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ShakeAlert System Goes Live: Earthquake Warning Uses Sensor Network to Help Shutdown CNI

"We can now see the end, I hope, in two or three years where the system is fully built out and funded and in operation"

By CBR Staff Writer

A new earthquake warning system for the US West Coast is now active after several years in development at the California Institute of Technology (Caltech).

The ShakeAlert system designed by Caltech researchers is a network of sensors set up near known geological faults; sections of the Earth’s crust that slip over each other.

Seismic waves travel through the earth at a few miles per second, while the sensors detecting shakes can transmit instantly, alerting seconds or minutes ahead of the damaging earthquake surfaces waves.

A few seconds may not seem like much of a warning about an impending earthquake, but tied into automated safety systems it can save lives.

Once the system detects the earthquake, an automated process begins to warn operators working in critical infrastructure sectors. Train operators are given time to slow down or stop trains.

Key utility infrastructure such as gas and oil pipelines can hit the emergency stop valve, thus ensuring once the earthquake hits, even if it has the strength to rupture supply lines, the damage done will limited.

Dr. Lucy Jones, a research associate in geophysics at Caltech, commented in a statement on Caltech’s blog: “Paired with automated responses that will shut off gas before shaking starts, ShakeAlert could be instrumental in preventing the fires that typically damage cities after a major earthquake.”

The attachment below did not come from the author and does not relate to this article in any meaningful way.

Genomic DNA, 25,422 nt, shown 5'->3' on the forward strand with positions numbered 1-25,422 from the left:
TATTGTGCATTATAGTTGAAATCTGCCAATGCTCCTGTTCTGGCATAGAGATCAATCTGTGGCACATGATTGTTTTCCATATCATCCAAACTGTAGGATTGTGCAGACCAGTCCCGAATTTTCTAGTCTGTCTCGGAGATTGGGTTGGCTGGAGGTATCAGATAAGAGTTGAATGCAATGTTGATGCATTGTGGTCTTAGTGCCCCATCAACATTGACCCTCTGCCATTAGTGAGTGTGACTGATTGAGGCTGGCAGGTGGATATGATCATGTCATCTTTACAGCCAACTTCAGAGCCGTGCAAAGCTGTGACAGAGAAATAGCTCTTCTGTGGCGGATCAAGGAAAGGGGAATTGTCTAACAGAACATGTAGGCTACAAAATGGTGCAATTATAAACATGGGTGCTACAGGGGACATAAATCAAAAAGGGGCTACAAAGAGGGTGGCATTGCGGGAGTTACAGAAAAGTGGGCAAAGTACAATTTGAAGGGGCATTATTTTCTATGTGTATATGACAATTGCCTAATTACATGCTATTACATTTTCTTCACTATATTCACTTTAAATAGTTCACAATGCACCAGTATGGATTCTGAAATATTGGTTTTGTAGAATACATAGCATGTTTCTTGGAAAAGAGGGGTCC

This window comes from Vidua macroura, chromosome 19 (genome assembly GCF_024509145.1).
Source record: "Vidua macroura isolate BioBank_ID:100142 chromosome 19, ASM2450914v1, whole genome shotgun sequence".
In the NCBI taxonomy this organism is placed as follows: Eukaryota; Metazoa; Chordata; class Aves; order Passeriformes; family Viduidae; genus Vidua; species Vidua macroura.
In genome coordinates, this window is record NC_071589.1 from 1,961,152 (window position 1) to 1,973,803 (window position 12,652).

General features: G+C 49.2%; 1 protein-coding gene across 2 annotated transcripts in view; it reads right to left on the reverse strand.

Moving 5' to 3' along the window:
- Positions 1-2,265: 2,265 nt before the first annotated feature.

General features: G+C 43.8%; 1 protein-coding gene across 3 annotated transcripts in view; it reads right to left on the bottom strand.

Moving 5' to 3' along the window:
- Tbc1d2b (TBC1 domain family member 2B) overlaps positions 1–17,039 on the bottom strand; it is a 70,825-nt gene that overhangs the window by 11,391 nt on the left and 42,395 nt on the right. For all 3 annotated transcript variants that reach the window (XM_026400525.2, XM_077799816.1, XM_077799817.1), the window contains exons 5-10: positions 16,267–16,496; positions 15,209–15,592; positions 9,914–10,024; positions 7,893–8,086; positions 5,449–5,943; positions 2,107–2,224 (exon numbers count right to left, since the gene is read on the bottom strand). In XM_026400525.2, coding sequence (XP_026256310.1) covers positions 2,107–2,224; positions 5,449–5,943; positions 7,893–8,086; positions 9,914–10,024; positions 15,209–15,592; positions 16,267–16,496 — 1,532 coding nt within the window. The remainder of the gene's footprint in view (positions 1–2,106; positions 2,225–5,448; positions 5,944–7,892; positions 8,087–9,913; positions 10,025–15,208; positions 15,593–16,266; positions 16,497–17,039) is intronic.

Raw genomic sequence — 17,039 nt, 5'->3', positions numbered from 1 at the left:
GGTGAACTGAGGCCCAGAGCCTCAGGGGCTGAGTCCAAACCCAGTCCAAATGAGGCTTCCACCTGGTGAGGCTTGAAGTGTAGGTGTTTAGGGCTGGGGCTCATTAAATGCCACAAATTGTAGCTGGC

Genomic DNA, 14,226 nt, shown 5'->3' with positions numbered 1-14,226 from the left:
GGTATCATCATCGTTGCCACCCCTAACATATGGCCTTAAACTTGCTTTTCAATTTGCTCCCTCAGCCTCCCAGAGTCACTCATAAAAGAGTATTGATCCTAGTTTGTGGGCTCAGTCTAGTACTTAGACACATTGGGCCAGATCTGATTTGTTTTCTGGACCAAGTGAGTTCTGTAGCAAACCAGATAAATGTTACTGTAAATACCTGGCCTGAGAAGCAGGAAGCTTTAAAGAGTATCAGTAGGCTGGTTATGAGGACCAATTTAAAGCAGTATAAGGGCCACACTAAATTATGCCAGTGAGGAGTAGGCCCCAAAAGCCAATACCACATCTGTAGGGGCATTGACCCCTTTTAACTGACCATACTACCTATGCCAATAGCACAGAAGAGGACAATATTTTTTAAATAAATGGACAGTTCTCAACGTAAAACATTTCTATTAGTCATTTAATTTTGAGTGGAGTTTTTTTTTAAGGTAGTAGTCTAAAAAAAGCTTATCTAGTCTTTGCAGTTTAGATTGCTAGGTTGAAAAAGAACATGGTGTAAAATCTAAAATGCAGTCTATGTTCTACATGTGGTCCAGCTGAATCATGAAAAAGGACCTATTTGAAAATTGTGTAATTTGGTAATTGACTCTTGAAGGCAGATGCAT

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Caltech ShakeAlert

Caltech ShakeAlert

The ShakeAlert system currently consists of 400 ground-motion sensors that are operated by Caltech in partnership with the USGS, UC Berkeley and the State of California.

The alert system is moving from a production prototype in pilot mode, to an open-for-business operational mode, which means that only half of the sensors are currently in place.

The current placement of detectors should be able to warn urban areas in advance of any seismic activity. However once the full complement of sensors are in place the accuracy and sensitivity of the ShakeAlert will be greatly increased.

At the end of last month a new software update upgraded how the system processes the data it receives further increasing its accuracy and effectiveness.

The main principle behind the systems works off of how seismic activity unfolds during an earthquake. Many types of wave radiate out from the fault line, S-waves and surface waves are what cause the damage associated with earth quakes, but these move slower than compressional waves which, while weaker, move faster through the ground.

It is these compressional waves that the system picks up and using this information can help pinpoint the origin of the earthquake, while also automating an emergency response to coming tremors

See Also: How Connected Cars Will Shake Up Auto Finance

Californian Congressman Adam Schiff commented in a released statement that: “This is a wonderful milestone.”

“We can now see the end, I hope, in two or three years where the system is fully built out and funded and in operation. And once people come to see the benefit, then the future of the system will be even brighter. Getting that kind of advance notice is going to be so meaningful in terms of making sure people get to a safe place.”

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